And the knights are animated. Watch the video and tell me that’s not cool.

It took a year for four people on Team Hassenplug, led by Steve Hassenplug, to put Monster Chess together at a cost of around $30,000. It can be played as human vs. computer, computer vs. computer, or human vs. human via the controlling computer. It uses international standardized rules from an enhanced version of the ChessBot software package. And no, sadly, you can’t buy one.

Also

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sadly, the pieces are a bit pokey, so watching a full match isn’t the most thrilling thing in the world, but still, this proves something I’ve held true for a while: Legos are for grown-ups as much as they are for kids.

embedded by Embedded Video

YouTube Direct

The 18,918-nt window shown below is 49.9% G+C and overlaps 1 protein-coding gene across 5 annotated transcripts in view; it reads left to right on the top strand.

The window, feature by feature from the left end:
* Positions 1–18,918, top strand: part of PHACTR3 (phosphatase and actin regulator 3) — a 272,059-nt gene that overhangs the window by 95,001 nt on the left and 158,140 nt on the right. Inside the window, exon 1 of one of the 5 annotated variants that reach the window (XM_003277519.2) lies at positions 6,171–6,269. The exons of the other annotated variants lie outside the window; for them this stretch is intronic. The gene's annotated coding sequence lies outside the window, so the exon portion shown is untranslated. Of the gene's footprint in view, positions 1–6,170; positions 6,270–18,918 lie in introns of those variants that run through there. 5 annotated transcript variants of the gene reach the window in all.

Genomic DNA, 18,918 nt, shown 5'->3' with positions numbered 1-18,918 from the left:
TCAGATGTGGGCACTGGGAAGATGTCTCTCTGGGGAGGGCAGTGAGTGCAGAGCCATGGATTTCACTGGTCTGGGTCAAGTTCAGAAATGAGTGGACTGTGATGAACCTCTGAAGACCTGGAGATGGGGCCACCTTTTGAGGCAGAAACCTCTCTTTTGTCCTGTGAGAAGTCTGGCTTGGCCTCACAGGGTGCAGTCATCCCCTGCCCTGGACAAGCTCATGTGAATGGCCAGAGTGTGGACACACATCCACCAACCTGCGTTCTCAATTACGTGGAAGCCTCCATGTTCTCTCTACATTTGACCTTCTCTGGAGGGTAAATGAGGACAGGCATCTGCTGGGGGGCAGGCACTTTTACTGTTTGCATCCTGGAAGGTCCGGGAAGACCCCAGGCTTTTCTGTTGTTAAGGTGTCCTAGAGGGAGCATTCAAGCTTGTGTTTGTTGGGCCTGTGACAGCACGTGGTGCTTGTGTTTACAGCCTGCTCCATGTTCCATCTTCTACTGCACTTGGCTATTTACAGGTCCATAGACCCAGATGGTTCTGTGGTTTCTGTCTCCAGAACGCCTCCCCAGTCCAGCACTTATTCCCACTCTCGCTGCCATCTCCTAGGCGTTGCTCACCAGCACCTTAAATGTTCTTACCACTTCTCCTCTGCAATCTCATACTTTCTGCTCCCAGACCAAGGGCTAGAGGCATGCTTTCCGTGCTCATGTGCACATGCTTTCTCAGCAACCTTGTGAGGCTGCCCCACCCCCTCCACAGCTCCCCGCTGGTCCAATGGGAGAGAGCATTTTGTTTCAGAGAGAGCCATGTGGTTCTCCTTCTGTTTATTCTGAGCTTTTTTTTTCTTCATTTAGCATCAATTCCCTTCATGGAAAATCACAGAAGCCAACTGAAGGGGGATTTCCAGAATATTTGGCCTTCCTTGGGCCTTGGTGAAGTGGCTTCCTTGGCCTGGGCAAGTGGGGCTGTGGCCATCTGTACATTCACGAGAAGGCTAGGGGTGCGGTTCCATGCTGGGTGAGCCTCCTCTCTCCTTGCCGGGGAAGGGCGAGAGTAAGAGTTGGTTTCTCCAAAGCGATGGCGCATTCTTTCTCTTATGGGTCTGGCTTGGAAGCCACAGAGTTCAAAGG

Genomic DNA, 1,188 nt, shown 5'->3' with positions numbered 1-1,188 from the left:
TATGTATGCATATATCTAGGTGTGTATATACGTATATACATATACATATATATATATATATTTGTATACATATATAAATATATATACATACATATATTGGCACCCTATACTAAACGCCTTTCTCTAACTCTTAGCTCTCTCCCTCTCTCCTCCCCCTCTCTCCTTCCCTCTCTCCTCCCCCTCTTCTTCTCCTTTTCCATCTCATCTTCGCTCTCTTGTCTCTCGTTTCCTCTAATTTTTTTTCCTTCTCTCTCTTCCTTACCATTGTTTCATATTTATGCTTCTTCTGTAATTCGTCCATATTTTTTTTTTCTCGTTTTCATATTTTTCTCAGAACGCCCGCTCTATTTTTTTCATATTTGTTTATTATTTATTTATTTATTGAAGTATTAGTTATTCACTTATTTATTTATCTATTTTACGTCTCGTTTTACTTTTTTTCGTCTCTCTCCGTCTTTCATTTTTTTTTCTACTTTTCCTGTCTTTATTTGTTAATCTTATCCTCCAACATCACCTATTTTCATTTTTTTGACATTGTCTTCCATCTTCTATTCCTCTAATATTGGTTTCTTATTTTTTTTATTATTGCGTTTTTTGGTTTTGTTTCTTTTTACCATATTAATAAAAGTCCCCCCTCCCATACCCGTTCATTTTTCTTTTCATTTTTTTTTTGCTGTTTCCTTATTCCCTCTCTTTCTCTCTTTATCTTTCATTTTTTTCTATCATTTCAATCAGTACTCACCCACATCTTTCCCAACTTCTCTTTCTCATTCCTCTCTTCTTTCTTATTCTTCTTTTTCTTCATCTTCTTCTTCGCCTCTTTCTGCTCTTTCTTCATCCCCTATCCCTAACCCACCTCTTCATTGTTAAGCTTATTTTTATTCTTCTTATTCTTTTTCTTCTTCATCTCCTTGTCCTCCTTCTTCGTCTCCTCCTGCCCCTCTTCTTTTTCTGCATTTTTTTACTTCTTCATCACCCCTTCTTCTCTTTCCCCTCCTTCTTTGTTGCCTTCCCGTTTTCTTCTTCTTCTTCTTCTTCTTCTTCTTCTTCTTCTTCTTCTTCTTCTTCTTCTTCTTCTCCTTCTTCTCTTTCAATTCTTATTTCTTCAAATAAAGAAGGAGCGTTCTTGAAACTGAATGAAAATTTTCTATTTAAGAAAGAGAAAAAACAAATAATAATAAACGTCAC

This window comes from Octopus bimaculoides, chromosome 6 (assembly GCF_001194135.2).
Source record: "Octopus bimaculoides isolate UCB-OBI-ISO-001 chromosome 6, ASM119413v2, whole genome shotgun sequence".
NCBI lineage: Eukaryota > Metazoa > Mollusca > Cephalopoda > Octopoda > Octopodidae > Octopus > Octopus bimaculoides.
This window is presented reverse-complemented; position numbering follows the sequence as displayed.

embedded by Embedded Video

YouTube Direct 

Written by Vu Nguyen

June 16th, 2010 at 2:38 pm

Posted in General News

LEGO Education Grant Services

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[Source from LEGO Education]

Ah, June. The goal is the same as in previous summer break periods – to progress into the next school year striving to achieve the latest objectives.

The impetus is directed toward significant improvement in student outcomes, including making substantial gains in student achievement and teacher education, closing achievement gaps, improving high school graduation rates, and ensuring that students are prepared for success in college and careers.

The Race to the Top financial message has placed challenging opportunities before school leaders. If they are successful, the federal gratuity will buy a clambake of enormous proportions. For more information, go to http://www2.ed.gov/programs/racetothetop/index.html.